Specter Backs Sotomayor: Race Still A Factor In American Society (VIDEO)
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As far as Sonia Sotomayor is concerned, Sen. Arlen Specter's defection to the Democratic Party couldn't have come at a better time. Specter (Penn.), long the most powerful Republican on the Judiciary Committee, has played pivotal roles in previous Supreme Court nomination battles.
This time he's fighting for the Democrats. On Fox News Sunday, Specter came to Sotomayor's defense when quizzed about a controversial Sotomayor ruling against a group of white firefighters in New Haven, Ct. More broadly, he defended the notion that race is still a factor in American society, which needs to be taken into account.
"I think she was well within the ambit of discretion of a judge. Different judges see issues differently. You have [the] Supreme Court deciding cases 5-4. But I think her judgment there was very sound," he said.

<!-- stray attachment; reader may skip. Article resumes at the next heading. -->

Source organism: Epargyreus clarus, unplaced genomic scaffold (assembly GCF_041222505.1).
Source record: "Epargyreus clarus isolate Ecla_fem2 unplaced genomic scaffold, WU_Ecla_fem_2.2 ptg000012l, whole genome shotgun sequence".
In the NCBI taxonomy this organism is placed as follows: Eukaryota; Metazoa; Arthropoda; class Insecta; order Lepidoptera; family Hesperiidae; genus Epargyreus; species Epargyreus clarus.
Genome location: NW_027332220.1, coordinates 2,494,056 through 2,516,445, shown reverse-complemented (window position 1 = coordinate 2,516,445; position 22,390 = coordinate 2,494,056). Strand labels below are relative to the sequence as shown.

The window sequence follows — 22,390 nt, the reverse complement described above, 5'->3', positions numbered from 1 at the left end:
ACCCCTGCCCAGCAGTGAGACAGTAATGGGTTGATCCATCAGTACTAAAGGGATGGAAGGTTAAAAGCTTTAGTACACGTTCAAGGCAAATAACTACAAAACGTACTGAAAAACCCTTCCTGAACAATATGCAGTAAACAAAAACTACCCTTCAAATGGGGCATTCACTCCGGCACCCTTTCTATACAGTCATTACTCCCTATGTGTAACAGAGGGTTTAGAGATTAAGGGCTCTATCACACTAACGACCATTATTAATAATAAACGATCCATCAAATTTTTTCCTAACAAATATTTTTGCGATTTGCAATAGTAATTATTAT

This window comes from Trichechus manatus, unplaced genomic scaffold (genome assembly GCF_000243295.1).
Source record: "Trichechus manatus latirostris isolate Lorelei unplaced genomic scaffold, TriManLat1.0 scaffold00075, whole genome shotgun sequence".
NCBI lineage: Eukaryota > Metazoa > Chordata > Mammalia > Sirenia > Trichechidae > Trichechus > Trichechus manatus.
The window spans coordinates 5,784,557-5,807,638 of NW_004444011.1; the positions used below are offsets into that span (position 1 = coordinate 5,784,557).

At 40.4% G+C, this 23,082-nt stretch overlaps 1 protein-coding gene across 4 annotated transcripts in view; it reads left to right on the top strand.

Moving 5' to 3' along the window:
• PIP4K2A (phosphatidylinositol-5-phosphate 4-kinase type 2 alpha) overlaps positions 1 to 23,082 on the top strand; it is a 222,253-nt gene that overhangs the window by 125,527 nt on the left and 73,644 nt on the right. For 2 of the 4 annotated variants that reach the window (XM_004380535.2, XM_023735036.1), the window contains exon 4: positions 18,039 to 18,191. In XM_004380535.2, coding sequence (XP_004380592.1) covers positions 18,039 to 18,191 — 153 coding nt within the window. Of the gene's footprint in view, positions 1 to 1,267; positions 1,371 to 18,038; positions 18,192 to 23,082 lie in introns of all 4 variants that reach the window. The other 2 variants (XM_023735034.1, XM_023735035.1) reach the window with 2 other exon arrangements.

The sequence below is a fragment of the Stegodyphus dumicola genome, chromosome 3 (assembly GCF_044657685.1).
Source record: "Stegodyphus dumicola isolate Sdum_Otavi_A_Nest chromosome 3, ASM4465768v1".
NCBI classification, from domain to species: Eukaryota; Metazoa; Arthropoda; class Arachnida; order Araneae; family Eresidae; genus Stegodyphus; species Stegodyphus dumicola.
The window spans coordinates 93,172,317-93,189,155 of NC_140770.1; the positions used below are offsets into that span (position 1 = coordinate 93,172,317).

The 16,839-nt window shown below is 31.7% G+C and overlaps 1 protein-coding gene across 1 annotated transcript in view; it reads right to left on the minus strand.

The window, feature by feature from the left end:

"Is race a factor? It really is in our society. There's no hiding from it. Notwithstanding all of the progress which has been made. [The] New Haven firefighter case, like so many tough ones, you want to be sure that the white applicants get a fair shot, but you want to be sure that minority applicants get a fair shot. It's a tough call. She made [a] justifiable call in my legal opinion."
Sen. Lindsey Graham of South Carolina, still a Republican, was more critical about her decision in that case. But more broadly, he said, if Republicans use President Obama's own standard that he set as a senator -- that it was legitimate to oppose of nominee for ideological reasons -- then he could easily vote against Sotomayor, whom he described as an "activist." Obama opposed John Roberts and Sam Alito, who both went on to become Supreme Court justices.
"President Obama better hope that Republicans treat her better than he treat[ed] President Bush's (nominees)," Lindsey said.
Ryan Grim is the author of This Is Your Country On Drugs: The Secret History of Getting High in America, due out in June